Healthcare costs in the United States are significantly greater than in other countries because we pay higher prices for the healthcare services we receive, not because we use more services or have higher quality care. A primary reason for these high prices is the consolidation of healthcare providers, especially hospitals, into large regional and national health systems. While The Source offers policymakers a range of administrative and litigation tools to better oversee future market consolidation, in many markets, existing competition remains insufficient to constrain the pricing power of dominant insurers and providers. In these markets, policymakers need to consider options to directly limit the unrelenting increase of healthcare prices that threatens the affordability of health care for Americans. With support from Arnold Ventures, this project aims to provide policymakers with unbiased, evidence-based, policy-relevant information on the most effective strategies for states to address rapidly increasing prices.

We identified a spectrum of seven options for states to place pressure on or directly control healthcare prices. Navigate the left side menu for details and resources on each of the policy options. On this Overview page, click on the buttons below for a comparison of these options, including a roadmap for state implementation, a map of states that have implemented one or more of the options, and a comparison of the options by level of impact based on state experiences.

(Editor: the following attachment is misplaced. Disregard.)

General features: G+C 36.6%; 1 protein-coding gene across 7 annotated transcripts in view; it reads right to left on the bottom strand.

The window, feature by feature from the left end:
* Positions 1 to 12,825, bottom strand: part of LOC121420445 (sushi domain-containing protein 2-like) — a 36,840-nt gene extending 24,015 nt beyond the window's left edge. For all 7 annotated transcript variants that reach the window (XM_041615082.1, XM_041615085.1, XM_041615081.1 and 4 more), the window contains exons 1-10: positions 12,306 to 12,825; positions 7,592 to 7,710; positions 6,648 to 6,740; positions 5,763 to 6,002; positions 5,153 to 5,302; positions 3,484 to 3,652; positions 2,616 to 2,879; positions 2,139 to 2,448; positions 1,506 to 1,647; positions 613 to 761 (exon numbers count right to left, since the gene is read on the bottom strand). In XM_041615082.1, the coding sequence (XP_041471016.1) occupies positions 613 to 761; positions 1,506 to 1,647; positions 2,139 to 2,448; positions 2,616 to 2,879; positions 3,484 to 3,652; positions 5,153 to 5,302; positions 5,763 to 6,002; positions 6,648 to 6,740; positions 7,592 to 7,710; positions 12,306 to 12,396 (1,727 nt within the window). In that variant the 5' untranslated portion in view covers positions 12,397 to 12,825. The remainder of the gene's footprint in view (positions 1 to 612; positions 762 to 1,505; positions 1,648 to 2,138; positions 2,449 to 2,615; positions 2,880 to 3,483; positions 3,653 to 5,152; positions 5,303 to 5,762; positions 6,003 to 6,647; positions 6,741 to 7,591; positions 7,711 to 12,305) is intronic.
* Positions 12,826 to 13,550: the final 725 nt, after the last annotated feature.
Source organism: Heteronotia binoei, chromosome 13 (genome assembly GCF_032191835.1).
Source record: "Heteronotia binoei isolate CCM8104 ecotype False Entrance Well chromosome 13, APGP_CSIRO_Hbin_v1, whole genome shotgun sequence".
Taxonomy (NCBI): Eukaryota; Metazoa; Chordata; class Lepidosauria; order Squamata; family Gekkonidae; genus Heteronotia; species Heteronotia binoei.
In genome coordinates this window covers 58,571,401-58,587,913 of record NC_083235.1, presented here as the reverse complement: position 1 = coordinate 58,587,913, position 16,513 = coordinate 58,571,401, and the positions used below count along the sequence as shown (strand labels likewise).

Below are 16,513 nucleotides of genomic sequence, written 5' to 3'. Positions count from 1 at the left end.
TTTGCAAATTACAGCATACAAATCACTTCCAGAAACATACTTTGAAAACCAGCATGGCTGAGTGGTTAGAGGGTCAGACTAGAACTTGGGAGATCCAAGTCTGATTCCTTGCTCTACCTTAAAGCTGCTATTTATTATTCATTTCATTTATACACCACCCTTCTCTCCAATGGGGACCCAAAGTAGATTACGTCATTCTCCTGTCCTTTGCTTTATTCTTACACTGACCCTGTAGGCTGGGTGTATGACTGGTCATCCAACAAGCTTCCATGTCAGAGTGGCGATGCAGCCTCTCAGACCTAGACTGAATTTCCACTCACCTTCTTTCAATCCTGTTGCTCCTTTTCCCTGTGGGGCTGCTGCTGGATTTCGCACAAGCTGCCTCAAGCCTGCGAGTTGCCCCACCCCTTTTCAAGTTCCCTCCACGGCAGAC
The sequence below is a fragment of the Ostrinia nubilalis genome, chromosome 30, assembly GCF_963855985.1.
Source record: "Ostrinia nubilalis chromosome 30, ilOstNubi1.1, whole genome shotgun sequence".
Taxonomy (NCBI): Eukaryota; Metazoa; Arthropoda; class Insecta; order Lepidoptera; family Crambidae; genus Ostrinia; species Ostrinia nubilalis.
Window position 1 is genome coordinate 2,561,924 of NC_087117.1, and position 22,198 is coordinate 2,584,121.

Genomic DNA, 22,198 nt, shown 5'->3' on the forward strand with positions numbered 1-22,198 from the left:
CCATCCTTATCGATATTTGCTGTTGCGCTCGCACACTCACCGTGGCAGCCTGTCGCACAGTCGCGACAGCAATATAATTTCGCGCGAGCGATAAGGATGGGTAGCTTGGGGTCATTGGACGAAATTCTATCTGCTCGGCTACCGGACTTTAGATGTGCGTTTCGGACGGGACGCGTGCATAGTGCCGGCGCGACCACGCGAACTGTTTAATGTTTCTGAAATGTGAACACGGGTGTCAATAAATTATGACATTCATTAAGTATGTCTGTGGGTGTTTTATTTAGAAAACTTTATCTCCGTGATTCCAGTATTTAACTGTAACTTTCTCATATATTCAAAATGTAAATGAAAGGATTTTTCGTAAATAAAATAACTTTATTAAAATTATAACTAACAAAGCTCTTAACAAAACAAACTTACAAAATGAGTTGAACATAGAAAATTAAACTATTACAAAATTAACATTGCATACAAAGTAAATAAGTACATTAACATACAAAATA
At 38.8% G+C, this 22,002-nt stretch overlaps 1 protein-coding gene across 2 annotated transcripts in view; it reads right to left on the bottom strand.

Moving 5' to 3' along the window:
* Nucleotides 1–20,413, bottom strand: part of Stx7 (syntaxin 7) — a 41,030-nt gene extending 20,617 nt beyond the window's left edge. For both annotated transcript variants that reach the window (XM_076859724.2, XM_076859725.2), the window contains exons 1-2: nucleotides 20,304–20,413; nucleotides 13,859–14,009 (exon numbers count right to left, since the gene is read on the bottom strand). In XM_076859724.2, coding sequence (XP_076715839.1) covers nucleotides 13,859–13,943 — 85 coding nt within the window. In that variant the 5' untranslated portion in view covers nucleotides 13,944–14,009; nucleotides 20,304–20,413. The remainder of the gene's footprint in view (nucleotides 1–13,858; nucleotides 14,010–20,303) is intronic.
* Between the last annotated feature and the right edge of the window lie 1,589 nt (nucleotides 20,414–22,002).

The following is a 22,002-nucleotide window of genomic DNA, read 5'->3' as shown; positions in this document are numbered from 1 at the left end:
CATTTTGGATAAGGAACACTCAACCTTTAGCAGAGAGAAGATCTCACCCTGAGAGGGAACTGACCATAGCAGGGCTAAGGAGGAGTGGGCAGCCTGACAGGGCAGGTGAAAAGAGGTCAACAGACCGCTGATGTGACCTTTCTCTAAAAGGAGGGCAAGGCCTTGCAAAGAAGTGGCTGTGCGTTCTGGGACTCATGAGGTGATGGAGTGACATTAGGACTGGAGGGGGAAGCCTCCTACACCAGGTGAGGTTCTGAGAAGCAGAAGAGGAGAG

Roadmap of Options

Starting with cost-growth benchmarks, the options increase in the level of regulatory intervention and in the amount of control on overall expenditures. State policymakers can choose and tailor any of these options to meet the market conditions and political climate in their state.

State Implementation

Comparison of Options

A detailed chart will compare and grade each of the seven policy options on a variety of factors that measure:

  1. Ability to achieve policy goals
  2. Legislative, political, and environmental elements
  3. Ease of administration/regulation
  4. Potential weaknesses and vulnerabilities
  5. Adaptations/modifications to mitigate weaknesses